The second Saturn homecoming, scheduled for the last weekend in July, couldn't come at a better time. The company's sales are stagnant, and its battered self-esteem needs an injection of adrenaline. Saturn hopes another gathering of the company's avid followers - coupled with new products to show off - will do the trick.
"The enthusiasm for the Saturn brand and the experience is still very strong," said Joe Kennedy, who was vice president of sales and marketing for Saturn until he resigned in February. Kennedy said there's going to be "a heck of a show in Spring Hill."
Among other events, homecoming participants will be able to test drive the redesigned 2000 Saturns and the new mid-sized LS sedan and wagon. They'll also get the chance to ogle the special-edition Homecoming SL. The metallic-green car sports combination leather-and-cloth seats, a white instrument cluster and a black Saturn exterior logo.
The Saturn community
Saturn's first homecoming in 1994 was the brainchild of then-president Don Hudler. The event yielded plenty of media attention and a collection of anecdotes about the extreme devotion displayed by Saturn owners. They include the 30-person contingent that trekked all the way to Spring Hill from Taiwan, and the car-club president who got tattooed with the Saturn logo for the affair.
It's an event almost every marketer would love to emulate.
"Saturn has gone beyond relationship marketing and created a community around the brand," says Myra Stark, director of knowledge management and consumer insights at Saatchi & Saatchi in New York.
"There is a great yearning for community in modern life," the Saatchi senior vice president says, "and Saturn is bringing its owners together as a community."
This time, Saturn is pulling out all the stops. The company has booked more than 20,000 hotel rooms within 100 miles of Spring Hill. It is helping to plan caravans to the homecoming from various points around the country that will depart several days before the July 30 kickoff of the event and stop at Saturn dealerships along the way.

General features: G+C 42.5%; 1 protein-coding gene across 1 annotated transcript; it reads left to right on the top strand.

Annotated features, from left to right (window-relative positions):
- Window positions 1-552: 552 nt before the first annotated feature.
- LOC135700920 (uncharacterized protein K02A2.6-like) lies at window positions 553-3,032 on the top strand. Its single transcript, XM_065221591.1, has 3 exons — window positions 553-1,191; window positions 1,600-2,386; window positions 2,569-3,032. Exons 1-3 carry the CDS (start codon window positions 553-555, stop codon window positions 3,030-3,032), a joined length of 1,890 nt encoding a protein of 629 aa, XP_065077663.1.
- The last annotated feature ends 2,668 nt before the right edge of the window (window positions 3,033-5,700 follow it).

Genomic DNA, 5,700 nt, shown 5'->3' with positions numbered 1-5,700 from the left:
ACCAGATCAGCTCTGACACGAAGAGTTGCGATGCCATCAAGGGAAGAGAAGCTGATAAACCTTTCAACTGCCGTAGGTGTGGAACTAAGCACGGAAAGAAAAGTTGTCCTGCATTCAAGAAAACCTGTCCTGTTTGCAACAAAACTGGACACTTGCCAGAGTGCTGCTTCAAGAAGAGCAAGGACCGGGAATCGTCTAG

Once owners arrive at the shindig, they can expect, besides a plant tour, a custom musical show that will include a rhythmic interpretation of the company's history and philosophy.
Kennedy expects another 150,000 or so attendees at homecoming-related events at the dealership level, some of which support the Special Olympics.
"I think customers really want to do business with people who care," says Ron MacEachern, general manager of a group of three Saturn dealerships based in Troy, Mich. His group and other metro Detroit Saturn dealers also stage other events, such as co-sponsorship of and participation in an annual 150-mile bike ride across central Michigan as a fund-raiser to help fight multiple sclerosis. That effort costs more than $5,000 per dealer, MacEachern estimates.
Says MacEachern: "Events like these show that we care not just about making cars